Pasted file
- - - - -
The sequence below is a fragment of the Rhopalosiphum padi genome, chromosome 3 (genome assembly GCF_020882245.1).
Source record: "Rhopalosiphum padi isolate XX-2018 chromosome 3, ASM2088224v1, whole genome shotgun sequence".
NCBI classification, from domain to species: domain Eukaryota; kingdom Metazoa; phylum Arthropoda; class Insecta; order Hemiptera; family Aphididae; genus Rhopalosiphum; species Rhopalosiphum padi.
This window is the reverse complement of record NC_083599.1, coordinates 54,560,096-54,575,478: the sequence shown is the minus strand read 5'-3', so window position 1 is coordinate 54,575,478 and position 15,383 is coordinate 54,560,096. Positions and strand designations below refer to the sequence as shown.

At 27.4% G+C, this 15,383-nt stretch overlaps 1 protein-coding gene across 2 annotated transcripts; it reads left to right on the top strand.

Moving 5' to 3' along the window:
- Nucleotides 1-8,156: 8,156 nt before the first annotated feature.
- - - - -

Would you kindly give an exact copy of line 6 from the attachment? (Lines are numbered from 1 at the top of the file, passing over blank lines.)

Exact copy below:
Moving 5' to 3' along the window: